The following are key points to remember from this review on anticoagulation in patients with coronavirus disease 2019 (COVID-19):
- COVID-19 has led to unprecedented morbidity and mortality with >200 million cases and 4 million deaths worldwide. Apart from acute respiratory distress syndrome, COVID-19 is associated with thromboembolic disease.
- Viral entry through the endothelium may cause inflammation and vascular injury. Mononuclear cell activation can also trigger cytokine release and cytokine storm. Collectively, these lead to a prothrombotic state for patients with COVID-19. Other mechanisms may also contribute, including complement activation and anti-phospholipid antibodies.
- COVID-19 coagulopathy is categorized by laboratory abnormalities including increased levels of fibrinogen and D-dimer, mild prolongation of prothrombin time or activated partial thromboplastin time, and mild thrombocytopenia. Patients admitted with COVID-19 who have elevated D-dimer or troponin levels are associated with worse outcomes, including mortality.
- The incidence of venous thromboembolism in patients hospitalized with COVID-19 was 17% in a meta-analysis of 49 studies. The rate was higher in patients with critical illness (27.9%) as compared to those who were not critically ill (7.1%).
- Clinicians and researchers have explored the role of antithrombotic therapy to prevent COVID-19–associated thromboembolism. This includes use of standard prophylactic-dose anticoagulation, intermediate-dose anticoagulation, and therapeutic-dose anticoagulation given for prophylactic purposes.
- Several large observational studies have suggested that prophylactic-dose enoxaparin was associated with lower rates of intubation and death. However, the role of higher-dose prophylactic anticoagulation in preventing poor outcomes is not clear from observational studies.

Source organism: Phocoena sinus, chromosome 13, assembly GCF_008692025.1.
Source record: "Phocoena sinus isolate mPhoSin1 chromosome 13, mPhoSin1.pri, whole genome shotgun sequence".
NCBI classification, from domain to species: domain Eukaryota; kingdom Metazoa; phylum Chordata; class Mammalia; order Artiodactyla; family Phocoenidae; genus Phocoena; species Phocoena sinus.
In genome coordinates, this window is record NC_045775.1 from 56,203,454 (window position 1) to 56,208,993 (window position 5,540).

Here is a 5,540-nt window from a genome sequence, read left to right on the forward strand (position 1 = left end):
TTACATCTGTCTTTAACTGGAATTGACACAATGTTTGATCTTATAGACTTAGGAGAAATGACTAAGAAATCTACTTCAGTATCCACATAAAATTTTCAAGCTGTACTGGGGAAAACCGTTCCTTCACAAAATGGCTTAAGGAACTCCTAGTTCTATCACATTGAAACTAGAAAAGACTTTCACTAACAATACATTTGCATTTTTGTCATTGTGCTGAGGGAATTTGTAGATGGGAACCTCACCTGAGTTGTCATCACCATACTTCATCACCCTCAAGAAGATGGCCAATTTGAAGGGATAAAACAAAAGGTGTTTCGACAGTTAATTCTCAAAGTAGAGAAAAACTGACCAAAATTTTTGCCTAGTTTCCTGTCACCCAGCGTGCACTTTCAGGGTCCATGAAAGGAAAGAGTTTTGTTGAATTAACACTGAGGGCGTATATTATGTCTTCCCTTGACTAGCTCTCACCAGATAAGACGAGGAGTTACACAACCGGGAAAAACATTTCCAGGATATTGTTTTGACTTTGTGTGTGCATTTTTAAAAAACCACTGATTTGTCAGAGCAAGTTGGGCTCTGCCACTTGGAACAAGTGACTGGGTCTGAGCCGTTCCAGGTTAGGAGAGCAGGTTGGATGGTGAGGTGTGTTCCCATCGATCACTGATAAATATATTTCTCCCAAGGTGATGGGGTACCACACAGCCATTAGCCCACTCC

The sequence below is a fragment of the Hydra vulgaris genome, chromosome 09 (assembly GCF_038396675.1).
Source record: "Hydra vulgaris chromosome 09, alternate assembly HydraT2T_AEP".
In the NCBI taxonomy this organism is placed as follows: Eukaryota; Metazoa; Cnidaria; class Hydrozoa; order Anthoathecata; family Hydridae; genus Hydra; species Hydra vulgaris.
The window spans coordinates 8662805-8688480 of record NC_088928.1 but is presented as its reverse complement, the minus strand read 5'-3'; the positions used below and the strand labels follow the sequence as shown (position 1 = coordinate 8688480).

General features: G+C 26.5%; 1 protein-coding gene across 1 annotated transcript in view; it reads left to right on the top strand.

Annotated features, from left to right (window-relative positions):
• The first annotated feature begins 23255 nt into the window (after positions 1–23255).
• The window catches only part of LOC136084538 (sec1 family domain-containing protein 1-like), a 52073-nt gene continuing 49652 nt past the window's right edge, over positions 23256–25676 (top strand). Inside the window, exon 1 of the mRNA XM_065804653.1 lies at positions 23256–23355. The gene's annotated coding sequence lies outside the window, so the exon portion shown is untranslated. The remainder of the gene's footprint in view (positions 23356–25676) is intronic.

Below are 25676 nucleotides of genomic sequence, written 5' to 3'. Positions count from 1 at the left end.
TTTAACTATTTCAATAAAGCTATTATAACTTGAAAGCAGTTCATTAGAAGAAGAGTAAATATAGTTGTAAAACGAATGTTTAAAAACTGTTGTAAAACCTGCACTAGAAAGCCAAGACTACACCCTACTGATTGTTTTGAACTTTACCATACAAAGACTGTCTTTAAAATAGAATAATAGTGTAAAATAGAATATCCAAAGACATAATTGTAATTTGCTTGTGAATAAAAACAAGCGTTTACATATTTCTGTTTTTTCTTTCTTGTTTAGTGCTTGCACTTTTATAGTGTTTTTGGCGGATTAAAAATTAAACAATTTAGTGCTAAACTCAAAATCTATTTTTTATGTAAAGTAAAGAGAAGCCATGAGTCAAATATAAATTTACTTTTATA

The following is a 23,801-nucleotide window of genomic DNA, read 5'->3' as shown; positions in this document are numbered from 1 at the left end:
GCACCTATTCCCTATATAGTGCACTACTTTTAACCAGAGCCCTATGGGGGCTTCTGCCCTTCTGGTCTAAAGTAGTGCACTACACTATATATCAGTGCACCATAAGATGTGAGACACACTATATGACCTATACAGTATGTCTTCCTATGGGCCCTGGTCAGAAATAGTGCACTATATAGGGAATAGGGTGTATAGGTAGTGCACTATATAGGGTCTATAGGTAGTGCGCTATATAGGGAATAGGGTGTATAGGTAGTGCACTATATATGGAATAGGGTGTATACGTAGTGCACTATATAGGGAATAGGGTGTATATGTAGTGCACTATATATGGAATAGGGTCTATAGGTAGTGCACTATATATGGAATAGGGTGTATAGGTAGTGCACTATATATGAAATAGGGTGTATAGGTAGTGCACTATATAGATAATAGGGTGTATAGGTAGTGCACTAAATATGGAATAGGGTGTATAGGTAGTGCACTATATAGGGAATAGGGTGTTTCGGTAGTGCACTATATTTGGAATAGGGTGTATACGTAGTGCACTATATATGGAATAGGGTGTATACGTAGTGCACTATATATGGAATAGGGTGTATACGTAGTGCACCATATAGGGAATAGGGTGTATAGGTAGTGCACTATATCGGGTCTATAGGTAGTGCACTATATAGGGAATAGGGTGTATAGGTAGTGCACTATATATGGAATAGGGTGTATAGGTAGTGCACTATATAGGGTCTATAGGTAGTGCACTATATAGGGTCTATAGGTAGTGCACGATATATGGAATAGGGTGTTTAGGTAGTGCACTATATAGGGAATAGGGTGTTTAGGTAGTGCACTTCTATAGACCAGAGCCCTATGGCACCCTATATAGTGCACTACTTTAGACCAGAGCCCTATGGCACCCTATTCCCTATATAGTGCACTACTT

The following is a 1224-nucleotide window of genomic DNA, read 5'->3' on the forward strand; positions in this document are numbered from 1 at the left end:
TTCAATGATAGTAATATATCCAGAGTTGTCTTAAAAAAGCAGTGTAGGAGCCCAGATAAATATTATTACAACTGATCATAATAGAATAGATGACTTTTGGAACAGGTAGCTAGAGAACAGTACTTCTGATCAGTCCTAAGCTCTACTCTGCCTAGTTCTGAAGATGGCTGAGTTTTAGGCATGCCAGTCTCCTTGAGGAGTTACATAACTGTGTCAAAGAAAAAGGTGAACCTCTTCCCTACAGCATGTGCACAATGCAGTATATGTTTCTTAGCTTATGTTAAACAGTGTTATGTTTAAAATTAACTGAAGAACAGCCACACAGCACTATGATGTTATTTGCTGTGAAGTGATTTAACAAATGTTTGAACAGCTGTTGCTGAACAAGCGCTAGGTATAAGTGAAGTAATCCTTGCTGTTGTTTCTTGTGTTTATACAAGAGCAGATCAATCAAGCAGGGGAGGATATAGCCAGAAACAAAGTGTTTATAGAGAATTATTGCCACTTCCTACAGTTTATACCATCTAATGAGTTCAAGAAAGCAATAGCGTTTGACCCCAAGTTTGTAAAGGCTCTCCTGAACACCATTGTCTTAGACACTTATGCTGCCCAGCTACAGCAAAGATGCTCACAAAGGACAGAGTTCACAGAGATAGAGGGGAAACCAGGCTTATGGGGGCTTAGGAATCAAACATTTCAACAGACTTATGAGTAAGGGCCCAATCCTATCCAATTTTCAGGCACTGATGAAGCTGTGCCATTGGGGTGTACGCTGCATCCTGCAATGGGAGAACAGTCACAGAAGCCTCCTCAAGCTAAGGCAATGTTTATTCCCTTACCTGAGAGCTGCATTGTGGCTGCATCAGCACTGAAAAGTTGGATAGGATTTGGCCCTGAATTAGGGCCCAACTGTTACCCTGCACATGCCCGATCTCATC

- Two large trials have explored the use of anticoagulation outside of the hospital setting for patients with COVID-19. The MICHELLE trial compared rivaroxaban 10 mg daily for 35 days after hospital discharge with placebo and found a 67% relative risk reduction in their primary outcome without an increased risk of bleeding. Conversely, the ACTIV-4B study compared apixaban versus placebo in ambulatory patients with mild COVID-19 but was ended early due to a very low rate of thromboembolic events that did not meaningfully differ between treatment arms.
- Several trials have compared intermediate- or treatment-dose anticoagulation with standard prophylactic-dose anticoagulation in hospitalized patients with COVID-19. The multiplatform trial included 2,219 patients hospitalized without critical illness and found an increase in the number of organ support-free days with treatment-dose anticoagulation. In a concurrent trial of 1,098 critically ill patients in the multi-platform trial, treatment-dose anticoagulation did not increase the number of organ support-free days as compared to standard prophylaxis.
- In the HEP-COVID trial of 257 patients hospitalized with COVID-19 who required oxygen support and other risk factors, therapeutic-dose enoxaparin led to lower rates of thromboembolism and death as compared to standard-dose thromboprophylaxis. Similarly, in the RAPID trial of 465 patients with moderately ill COVID-19 and elevated D-dimer, therapeutic-dose heparin led to numerically (but not statistically) lower rates of death, intensive care unit (ICU) admission, and mechanical ventilation as compared to standard prophylactic-dose heparin.
- The authors are conducting a large-scale, prospective, multicenter, open-label randomized clinical trial of patients hospitalized with COVID-19 who will be randomized to receive prophylactic-dose enoxaparin, therapeutic-dose enoxaparin, or therapeutic-dose apixaban. The primary effectiveness outcome will be a composite of all-cause mortality, requirement for intensive care, systemic thromboembolism, or ischemic stroke within 30 days.
Geoffrey D Barnes MD., FACC
Post a Comment